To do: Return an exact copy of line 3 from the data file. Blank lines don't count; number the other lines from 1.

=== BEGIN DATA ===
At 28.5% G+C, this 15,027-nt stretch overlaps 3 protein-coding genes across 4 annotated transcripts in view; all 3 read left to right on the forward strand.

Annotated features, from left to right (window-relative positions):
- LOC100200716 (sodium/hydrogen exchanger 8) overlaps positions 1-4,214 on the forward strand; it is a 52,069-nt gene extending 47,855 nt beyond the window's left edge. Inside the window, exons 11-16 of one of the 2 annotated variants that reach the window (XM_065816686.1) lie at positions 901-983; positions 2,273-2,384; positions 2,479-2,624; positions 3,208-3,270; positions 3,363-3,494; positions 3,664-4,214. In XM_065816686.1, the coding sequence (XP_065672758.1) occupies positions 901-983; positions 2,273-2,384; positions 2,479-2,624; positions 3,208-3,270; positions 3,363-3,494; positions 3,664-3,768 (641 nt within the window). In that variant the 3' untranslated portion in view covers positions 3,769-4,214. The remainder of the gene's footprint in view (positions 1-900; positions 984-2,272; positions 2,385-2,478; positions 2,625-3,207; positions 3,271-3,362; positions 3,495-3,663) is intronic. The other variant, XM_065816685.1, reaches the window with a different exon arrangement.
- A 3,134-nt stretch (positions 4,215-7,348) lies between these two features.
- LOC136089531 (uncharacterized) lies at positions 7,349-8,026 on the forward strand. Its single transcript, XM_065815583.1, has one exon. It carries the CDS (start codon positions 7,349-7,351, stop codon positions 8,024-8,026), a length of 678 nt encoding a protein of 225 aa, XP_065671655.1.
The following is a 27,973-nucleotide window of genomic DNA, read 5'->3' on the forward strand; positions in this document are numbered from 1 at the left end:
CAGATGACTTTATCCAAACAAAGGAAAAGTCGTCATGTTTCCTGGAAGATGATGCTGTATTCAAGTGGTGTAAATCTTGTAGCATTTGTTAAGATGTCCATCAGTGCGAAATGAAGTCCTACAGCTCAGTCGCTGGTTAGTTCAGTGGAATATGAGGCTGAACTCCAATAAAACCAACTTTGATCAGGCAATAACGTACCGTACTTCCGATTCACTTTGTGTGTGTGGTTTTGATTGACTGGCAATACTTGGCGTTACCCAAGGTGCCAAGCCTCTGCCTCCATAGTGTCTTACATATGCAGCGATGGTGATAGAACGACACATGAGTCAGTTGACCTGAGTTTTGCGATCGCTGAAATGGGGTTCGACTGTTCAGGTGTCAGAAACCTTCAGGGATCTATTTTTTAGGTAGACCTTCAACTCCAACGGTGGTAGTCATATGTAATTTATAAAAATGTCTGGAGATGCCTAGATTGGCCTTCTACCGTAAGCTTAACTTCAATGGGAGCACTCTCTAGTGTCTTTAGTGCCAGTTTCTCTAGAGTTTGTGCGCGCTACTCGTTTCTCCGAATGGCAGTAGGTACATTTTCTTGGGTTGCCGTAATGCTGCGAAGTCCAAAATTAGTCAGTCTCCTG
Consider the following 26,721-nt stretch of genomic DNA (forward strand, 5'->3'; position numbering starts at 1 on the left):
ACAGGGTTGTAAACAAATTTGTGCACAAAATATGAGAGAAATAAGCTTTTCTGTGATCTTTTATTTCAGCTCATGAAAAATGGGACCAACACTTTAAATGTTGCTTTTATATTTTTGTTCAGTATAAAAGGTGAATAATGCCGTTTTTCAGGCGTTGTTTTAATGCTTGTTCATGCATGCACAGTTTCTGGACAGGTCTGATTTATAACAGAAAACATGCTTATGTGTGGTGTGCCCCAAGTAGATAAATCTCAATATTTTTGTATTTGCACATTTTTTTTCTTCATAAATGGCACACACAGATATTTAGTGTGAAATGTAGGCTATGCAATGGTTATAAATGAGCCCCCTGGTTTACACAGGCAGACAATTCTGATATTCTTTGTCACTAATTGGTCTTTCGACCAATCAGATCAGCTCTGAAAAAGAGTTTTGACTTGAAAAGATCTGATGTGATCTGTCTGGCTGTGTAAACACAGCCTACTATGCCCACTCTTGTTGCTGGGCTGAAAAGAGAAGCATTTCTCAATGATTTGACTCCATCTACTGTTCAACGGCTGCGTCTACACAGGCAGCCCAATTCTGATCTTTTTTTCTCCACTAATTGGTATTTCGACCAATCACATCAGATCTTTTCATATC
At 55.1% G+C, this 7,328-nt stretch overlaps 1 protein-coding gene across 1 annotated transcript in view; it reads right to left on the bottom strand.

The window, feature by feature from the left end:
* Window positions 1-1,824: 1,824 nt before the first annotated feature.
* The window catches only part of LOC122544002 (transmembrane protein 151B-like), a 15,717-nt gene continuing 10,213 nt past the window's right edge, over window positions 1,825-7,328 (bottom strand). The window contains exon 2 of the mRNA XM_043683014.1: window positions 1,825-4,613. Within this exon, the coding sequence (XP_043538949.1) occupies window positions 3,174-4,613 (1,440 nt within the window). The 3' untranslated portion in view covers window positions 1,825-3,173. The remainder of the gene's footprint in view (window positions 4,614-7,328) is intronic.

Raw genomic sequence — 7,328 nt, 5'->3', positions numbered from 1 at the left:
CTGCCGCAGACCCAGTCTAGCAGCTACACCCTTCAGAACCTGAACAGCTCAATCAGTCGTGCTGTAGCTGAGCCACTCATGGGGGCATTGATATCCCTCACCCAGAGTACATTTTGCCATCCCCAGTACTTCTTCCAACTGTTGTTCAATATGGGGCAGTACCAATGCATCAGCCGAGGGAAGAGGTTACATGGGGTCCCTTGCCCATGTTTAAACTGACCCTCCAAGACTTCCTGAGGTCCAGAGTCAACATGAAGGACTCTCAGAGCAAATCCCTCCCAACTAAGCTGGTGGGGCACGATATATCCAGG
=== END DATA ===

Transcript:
- LOC100200716 (sodium/hydrogen exchanger 8) overlaps positions 1-4,214 on the forward strand; it is a 52,069-nt gene extending 47,855 nt beyond the window's left edge. Inside the window, exons 11-16 of one of the 2 annotated variants that reach the window (XM_065816686.1) lie at positions 901-983; positions 2,273-2,384; positions 2,479-2,624; positions 3,208-3,270; positions 3,363-3,494; positions 3,664-4,214. In XM_065816686.1, the coding sequence (XP_065672758.1) occupies positions 901-983; positions 2,273-2,384; positions 2,479-2,624; positions 3,208-3,270; positions 3,363-3,494; positions 3,664-3,768 (641 nt within the window). In that variant the 3' untranslated portion in view covers positions 3,769-4,214. The remainder of the gene's footprint in view (positions 1-900; positions 984-2,272; positions 2,385-2,478; positions 2,625-3,207; positions 3,271-3,362; positions 3,495-3,663) is intronic. The other variant, XM_065816685.1, reaches the window with a different exon arrangement.